The conversation

I don’t enjoy being negative. I really mean that. It is sometimes too easy to cast a hipster sneer at what is unfashionable. Last week when I was thinking about Bierstadt’s paintings, it was only in the spirit of learning from them, not bashing them. While some young artists may not care for them because they are not “in” right now, I didn’t care for them because I thought they weren’t truthful (just go back and read it). I talked about how it was a similar enhancement that you may find on the cover of a magazine where the woman is photoshopped. I think I crossed a line there when I said I equated Bierstadt to fashion. Perhaps that was too strong. Obviously Bierstadt was a very skilled painter. What I meant was, as sensational as the paintings are, he often made mountains taller or water bluer, all because that’s how he thought they should be. Maybe that is okay if he named them something other than the place he claimed to represent, perhaps a mythical place. They are technically very good paintings, and the irony is that I do like looking at them even thought I already told you the reasons I don’t respect them (but hey, I do buy fashion magazines occasionally).

I would also like to say how much I appreciated the feedback I received on that post from many friends. I mean that too. Because I really want to know any changes I could make in my thinking or in the end results – my art. Starting a conversation like that and then being able to have someone reciprocate means the world to me, since I pretty much paint alone. One commenter said something that I am still trying to figure out for myself: doesn’t every artist change change or enhance the subject in some way?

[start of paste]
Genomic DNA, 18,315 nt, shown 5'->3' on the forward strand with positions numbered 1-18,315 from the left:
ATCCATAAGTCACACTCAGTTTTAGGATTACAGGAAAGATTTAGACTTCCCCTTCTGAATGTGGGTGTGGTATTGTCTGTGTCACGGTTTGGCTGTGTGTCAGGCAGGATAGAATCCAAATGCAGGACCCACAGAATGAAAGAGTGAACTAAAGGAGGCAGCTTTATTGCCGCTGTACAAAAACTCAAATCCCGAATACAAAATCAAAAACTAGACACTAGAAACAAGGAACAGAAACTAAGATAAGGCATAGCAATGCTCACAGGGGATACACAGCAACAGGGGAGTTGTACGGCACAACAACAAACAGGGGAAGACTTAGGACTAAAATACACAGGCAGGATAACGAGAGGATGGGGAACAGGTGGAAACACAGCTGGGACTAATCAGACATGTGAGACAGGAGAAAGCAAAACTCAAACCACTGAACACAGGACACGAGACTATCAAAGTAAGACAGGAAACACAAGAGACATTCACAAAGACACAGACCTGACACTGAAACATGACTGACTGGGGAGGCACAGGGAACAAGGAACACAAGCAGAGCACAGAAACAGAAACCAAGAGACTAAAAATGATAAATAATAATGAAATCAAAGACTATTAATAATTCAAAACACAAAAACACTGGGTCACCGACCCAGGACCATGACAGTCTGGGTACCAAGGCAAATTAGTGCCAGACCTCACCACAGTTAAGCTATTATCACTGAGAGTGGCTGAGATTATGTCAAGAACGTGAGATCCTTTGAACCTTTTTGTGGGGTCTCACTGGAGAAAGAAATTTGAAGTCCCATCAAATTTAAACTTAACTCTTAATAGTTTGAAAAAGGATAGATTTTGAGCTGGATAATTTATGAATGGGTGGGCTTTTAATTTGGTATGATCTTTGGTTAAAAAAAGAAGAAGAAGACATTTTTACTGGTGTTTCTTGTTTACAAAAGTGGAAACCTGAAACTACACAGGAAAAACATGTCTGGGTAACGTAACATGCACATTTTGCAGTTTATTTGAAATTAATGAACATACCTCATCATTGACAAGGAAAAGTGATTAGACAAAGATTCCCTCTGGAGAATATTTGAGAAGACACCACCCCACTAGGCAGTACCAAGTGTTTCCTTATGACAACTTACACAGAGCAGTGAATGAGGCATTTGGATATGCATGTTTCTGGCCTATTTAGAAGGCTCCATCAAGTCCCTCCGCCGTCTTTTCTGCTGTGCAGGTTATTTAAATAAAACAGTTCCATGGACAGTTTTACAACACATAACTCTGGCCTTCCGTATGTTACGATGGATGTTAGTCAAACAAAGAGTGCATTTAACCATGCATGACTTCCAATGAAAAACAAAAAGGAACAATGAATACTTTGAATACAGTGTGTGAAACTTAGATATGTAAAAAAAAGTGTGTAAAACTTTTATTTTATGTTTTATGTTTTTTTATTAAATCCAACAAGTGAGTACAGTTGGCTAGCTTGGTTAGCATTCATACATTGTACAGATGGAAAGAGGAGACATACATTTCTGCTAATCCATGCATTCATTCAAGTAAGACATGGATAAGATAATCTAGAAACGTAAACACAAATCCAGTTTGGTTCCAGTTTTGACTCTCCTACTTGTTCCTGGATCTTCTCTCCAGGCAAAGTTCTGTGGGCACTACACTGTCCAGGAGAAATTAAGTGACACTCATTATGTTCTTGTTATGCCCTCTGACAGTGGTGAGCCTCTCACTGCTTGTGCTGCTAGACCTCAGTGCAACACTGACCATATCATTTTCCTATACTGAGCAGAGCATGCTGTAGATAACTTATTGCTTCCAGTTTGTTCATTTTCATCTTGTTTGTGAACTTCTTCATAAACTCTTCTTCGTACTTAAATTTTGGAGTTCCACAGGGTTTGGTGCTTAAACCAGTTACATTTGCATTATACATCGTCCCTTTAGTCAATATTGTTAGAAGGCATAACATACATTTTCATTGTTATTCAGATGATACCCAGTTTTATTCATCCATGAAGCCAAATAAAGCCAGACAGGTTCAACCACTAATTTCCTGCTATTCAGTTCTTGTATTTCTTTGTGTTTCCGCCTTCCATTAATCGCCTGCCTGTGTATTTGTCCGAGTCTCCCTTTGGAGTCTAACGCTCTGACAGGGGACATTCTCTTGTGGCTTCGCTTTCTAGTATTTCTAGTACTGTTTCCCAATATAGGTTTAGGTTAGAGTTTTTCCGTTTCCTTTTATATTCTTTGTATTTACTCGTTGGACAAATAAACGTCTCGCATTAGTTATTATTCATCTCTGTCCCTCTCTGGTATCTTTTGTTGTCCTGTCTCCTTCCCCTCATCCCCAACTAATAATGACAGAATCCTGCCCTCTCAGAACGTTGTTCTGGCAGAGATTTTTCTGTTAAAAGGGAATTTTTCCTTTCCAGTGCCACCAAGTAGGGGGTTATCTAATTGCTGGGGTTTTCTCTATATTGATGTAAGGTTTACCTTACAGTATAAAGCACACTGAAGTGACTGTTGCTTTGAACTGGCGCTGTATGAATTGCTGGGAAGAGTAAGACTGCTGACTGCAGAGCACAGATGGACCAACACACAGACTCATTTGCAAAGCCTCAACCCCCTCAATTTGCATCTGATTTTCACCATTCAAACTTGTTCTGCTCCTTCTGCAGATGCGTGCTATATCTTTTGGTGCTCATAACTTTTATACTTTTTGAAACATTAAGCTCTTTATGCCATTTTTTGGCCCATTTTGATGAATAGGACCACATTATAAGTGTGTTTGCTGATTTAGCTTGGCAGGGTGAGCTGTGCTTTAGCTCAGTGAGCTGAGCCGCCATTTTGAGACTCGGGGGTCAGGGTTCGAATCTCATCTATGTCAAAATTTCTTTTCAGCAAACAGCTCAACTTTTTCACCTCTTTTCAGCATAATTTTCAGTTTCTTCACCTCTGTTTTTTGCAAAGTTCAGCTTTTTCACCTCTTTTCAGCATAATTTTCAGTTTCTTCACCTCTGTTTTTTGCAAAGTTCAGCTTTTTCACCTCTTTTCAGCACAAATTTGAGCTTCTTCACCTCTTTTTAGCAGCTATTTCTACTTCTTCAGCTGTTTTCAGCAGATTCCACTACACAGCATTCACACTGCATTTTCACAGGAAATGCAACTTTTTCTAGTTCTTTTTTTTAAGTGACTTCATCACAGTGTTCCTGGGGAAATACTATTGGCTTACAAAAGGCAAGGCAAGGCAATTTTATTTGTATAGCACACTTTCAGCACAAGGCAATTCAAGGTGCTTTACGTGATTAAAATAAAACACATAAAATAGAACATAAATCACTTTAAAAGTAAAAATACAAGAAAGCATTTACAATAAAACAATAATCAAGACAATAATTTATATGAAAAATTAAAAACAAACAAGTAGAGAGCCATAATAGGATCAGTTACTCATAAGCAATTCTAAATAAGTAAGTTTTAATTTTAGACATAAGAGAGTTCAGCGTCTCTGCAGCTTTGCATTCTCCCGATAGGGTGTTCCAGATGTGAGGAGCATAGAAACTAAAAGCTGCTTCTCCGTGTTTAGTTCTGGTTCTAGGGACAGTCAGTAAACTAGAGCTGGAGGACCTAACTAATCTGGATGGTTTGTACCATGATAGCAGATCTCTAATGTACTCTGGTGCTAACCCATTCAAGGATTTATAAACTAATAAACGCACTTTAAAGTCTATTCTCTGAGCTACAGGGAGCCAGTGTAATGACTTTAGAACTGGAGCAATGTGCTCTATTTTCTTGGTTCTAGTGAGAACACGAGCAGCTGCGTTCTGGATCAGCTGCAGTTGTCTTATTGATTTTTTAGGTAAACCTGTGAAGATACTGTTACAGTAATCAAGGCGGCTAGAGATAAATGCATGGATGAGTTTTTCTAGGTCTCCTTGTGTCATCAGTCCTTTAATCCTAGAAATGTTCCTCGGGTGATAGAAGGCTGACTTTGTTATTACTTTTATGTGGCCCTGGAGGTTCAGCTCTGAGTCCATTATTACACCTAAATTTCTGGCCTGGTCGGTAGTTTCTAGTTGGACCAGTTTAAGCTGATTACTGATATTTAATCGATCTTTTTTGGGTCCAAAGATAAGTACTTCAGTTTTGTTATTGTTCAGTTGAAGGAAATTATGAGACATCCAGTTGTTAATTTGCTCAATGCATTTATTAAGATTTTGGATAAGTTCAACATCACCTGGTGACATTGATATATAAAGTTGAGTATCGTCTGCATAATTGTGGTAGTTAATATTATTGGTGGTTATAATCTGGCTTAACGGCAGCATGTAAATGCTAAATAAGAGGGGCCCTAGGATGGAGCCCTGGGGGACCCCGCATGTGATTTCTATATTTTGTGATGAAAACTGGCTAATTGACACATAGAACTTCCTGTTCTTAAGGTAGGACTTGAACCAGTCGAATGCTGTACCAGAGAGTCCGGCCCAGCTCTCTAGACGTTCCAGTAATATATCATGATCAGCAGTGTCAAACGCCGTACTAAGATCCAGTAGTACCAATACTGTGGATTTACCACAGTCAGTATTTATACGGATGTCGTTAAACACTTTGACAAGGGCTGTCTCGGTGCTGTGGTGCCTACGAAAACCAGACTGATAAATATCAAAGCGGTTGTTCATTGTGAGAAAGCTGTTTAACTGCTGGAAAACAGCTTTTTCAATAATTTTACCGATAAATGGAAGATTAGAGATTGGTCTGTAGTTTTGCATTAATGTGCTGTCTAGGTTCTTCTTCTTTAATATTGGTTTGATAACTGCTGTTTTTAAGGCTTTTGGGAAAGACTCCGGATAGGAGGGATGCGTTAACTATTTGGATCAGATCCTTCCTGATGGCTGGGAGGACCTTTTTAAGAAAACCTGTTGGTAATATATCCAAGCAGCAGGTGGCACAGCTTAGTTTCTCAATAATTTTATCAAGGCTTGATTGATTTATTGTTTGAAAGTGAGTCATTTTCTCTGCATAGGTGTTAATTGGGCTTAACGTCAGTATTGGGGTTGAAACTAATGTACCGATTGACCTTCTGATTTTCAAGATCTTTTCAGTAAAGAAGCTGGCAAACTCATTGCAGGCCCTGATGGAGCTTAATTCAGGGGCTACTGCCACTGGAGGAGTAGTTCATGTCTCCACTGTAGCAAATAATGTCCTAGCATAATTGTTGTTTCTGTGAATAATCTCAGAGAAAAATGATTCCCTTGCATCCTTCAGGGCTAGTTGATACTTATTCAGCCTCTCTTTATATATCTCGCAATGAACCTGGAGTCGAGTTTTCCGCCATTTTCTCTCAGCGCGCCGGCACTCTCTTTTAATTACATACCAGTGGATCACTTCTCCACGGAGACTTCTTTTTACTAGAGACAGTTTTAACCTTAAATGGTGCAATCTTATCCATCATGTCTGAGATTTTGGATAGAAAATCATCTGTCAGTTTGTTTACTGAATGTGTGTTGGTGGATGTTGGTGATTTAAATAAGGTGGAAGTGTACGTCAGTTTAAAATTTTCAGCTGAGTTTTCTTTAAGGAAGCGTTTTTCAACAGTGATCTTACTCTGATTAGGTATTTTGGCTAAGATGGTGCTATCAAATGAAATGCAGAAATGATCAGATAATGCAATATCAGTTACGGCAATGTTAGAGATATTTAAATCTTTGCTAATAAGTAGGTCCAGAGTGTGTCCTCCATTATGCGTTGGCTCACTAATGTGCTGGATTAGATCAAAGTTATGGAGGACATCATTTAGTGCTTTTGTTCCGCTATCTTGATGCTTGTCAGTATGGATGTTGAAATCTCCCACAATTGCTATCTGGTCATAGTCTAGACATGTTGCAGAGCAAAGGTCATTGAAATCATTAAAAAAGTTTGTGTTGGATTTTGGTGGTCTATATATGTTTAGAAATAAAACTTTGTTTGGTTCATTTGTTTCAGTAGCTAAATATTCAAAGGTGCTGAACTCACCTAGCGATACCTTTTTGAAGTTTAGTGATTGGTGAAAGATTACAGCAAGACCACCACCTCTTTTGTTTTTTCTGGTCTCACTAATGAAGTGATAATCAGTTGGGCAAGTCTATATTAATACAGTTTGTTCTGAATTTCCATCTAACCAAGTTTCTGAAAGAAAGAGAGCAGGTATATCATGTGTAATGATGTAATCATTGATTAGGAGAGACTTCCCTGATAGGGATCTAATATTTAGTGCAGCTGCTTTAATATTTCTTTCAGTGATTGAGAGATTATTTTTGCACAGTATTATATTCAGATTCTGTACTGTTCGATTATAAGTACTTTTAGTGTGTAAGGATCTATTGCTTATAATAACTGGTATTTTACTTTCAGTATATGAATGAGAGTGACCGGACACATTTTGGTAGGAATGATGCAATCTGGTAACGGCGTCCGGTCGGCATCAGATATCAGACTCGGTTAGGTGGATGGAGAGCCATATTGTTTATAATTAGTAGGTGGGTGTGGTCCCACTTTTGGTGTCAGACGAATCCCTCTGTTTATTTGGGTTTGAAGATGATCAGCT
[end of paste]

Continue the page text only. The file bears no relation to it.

Image

(It was ideal, Pastel on Rives BFK, 22″ x 30″)

I have just finished this drawing, and this conversation still goes through my head. Obviously I have changed the place too. I have changed the colors, simplified the features (though kept the same structure). Bierstadt’s paintings probably have a greater likeness to the original landscape than my paintings do. He made more of a landscape painting than I will ever make. So what now?

I guess we are trying to say two different things with our landscape paintings. He was saying that this place is extraordinary and you should really come see it and be in awe of it. I am saying this place is amazing but you are only seeing it in your imagination or from the perspective of desire.

I am not trying to “win” here, just want to learn more with each drawing. I want to make truthful art with which a viewer can deeply connect. Thank you for reading, thank you for commenting, I love our conversations.

Kathryn

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